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U of A study finds ways to help end dry mouth in cancer patients

05.05.2011
For patients suffering from cancer in the mouth or throat, a recent study shows that a treatment called submandibular gland transfer will assist in preventing a radiation-induced condition called xerostomia.

Also known as dry mouth, xerostomia occurs when salivary glands stop working. University of Alberta researcher Jana Rieger likens the feeling of xerostomia to the experience of the after-effects of having surgery and anesthetic—but the feeling is permanent.

While the importance of healthy saliva glands may be an afterthought for some patients when battling cancer, the long-lasting effects create a number of problems for them when they are in remission.

"We need saliva to keep our mouths healthy," said Rieger. "Without saliva, people can lose their teeth, dentures don't fit properly and the ability to swallow and speak is severely altered."

The study conducted by Rieger, a speech language pathologist in the Faculty of Rehabilitation Medicine, looked at functional outcomes—speech changes, swallowing habits and the quality of life of patients with mouth and throat cancers—as they received two different types of treatments prior to and during radiation.

The first group of patients underwent the submandibular gland transfer. This method was pioneered by Hadi Seikaly and Naresh Jha at the University of Alberta in 1999. The transfer involves moving the saliva gland from under the angle of the jaw to under to the chin. Prior to this procedure, the saliva gland was in line for the radiation. Seikaly says, "Most patients, when they are cured from cancer, complain of one major thing: dry mouth."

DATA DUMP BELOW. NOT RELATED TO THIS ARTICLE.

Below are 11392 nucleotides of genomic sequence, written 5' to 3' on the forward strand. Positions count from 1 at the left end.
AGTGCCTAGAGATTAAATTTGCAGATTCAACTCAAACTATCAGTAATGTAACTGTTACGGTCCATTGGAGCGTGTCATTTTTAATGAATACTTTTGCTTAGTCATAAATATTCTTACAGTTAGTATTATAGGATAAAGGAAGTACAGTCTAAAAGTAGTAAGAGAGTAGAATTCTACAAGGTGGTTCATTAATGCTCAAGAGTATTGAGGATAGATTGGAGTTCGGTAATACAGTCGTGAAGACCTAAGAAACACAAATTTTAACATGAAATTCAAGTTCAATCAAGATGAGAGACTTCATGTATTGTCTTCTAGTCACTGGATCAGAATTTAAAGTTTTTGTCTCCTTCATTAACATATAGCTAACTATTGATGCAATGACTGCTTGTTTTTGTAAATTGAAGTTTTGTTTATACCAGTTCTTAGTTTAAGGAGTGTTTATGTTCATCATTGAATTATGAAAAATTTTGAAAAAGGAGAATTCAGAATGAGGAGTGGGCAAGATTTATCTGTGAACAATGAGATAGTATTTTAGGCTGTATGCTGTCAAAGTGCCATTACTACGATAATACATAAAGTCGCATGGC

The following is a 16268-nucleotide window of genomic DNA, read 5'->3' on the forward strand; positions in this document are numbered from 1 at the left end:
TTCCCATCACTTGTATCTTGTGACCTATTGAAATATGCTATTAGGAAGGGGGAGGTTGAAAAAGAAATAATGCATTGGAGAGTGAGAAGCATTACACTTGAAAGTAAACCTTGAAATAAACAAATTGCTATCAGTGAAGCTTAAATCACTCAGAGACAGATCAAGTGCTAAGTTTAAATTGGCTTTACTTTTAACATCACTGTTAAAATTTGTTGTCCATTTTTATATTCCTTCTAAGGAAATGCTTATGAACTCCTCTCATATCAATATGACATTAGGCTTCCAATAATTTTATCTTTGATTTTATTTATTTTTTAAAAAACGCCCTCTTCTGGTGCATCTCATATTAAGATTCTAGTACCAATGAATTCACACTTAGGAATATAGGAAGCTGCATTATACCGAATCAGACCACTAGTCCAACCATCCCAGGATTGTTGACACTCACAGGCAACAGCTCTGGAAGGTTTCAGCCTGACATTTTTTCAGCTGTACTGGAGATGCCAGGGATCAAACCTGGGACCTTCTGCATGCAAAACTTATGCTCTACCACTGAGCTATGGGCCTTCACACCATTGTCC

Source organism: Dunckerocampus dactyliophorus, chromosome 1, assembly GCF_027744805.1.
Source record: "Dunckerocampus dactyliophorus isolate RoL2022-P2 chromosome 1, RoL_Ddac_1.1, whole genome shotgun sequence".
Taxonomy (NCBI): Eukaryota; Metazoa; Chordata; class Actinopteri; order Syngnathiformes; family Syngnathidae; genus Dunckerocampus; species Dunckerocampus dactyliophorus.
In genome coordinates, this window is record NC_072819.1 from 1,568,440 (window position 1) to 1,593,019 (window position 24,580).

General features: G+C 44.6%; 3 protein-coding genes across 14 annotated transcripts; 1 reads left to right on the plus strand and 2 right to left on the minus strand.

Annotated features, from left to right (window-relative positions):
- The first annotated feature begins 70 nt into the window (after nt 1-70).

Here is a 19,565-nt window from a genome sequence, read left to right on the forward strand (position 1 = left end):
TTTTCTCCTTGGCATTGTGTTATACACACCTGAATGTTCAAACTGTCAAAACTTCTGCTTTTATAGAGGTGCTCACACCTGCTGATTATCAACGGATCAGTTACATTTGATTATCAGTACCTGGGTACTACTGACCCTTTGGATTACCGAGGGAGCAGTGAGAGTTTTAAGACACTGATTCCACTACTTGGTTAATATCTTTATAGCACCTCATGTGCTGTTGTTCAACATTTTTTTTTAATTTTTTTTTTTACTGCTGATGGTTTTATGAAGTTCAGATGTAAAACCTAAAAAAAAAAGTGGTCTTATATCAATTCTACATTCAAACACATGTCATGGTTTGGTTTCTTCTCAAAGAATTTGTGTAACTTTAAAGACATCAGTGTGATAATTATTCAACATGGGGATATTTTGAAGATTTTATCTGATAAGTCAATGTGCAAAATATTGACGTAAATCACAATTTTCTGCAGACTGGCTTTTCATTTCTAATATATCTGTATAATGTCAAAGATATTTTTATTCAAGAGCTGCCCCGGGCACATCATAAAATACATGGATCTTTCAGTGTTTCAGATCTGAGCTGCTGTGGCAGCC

The second group in the study took the oral drug salagen. Rieger says, "Studies have shown in the past that if this drug was taken during radiation, it might protect the cells in the salivary glands."

According to the study findings, both groups had the same results in terms of being able to speak properly but where the main difference was in swallowing. The group taking the drug had more difficulty.

Rieger said, "This group needed to swallow more, and it took a longer time to get food completely out of their mouth and into the esophagus. Because they had trouble eating, they may become nutritionally comprised."

This leads to a host of other problems. Dry mouth causes one to drink large volumes of water, which leads to numerous trips to the bathroom. Difficulty swallowing causes issues with eating food while it's still hot and it takes the patients a long time to complete a meal.

As a result of these problems, Rieger found the quality life for most patients decreased significantly. "People suffering from xerostomia no longer want to go out eat and be in social settings. Consuming water to quench dry mouth means they have difficulty in getting a good night's sleep. Some become depressed and avoid going out."

Based on this study, the authors hope to encourage patients to have the submandiublar gland transfer as a preventative treatment for xerostomia prior to radiation for mouth and throat cancers.

Seikaly and Jha, as well as Jeffery Harris from the Faculty of Medicine & Dentistry along with Judith A. Lam in Rehabilitation Medicine, also contributed to the study, which was published in Head & Neck in April 2011.

Sandra Pysklywyc | EurekAlert!
Further information:
http://www.ualberta.ca

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